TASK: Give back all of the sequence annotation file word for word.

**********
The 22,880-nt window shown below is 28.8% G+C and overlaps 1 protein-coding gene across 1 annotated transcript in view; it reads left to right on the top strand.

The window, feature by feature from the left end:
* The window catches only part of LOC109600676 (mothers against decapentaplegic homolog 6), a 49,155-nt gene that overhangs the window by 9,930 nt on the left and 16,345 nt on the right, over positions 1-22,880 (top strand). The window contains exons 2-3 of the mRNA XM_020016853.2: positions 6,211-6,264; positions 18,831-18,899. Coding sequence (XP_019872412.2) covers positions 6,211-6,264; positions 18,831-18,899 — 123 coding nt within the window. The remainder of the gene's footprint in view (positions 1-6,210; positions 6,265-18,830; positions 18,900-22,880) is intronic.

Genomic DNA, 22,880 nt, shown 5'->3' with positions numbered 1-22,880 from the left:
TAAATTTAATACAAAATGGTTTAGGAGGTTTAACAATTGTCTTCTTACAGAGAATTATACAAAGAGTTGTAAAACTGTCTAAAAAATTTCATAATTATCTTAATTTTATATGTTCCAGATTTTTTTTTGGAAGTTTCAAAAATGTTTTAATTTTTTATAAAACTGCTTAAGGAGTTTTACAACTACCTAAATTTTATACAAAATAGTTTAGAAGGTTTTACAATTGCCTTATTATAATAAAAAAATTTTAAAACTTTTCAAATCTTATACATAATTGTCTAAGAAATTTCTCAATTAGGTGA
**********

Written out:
The 22,880-nt window shown below is 28.8% G+C and overlaps 1 protein-coding gene across 1 annotated transcript in view; it reads left to right on the top strand.

The window, feature by feature from the left end:
* The window catches only part of LOC109600676 (mothers against decapentaplegic homolog 6), a 49,155-nt gene that overhangs the window by 9,930 nt on the left and 16,345 nt on the right, over positions 1-22,880 (top strand). The window contains exons 2-3 of the mRNA XM_020016853.2: positions 6,211-6,264; positions 18,831-18,899. Coding sequence (XP_019872412.2) covers positions 6,211-6,264; positions 18,831-18,899 — 123 coding nt within the window. The remainder of the gene's footprint in view (positions 1-6,210; positions 6,265-18,830; positions 18,900-22,880) is intronic.

Genomic DNA, 22,880 nt, shown 5'->3' with positions numbered 1-22,880 from the left:
TAAATTTAATACAAAATGGTTTAGGAGGTTTAACAATTGTCTTCTTACAGAGAATTATACAAAGAGTTGTAAAACTGTCTAAAAAATTTCATAATTATCTTAATTTTATATGTTCCAGATTTTTTTTTGGAAGTTTCAAAAATGTTTTAATTTTTTATAAAACTGCTTAAGGAGTTTTACAACTACCTAAATTTTATACAAAATAGTTTAGAAGGTTTTACAATTGCCTTATTATAATAAAAAAATTTTAAAACTTTTCAAATCTTATACATAATTGTCTAAGAAATTTCTCAATTAGGTGA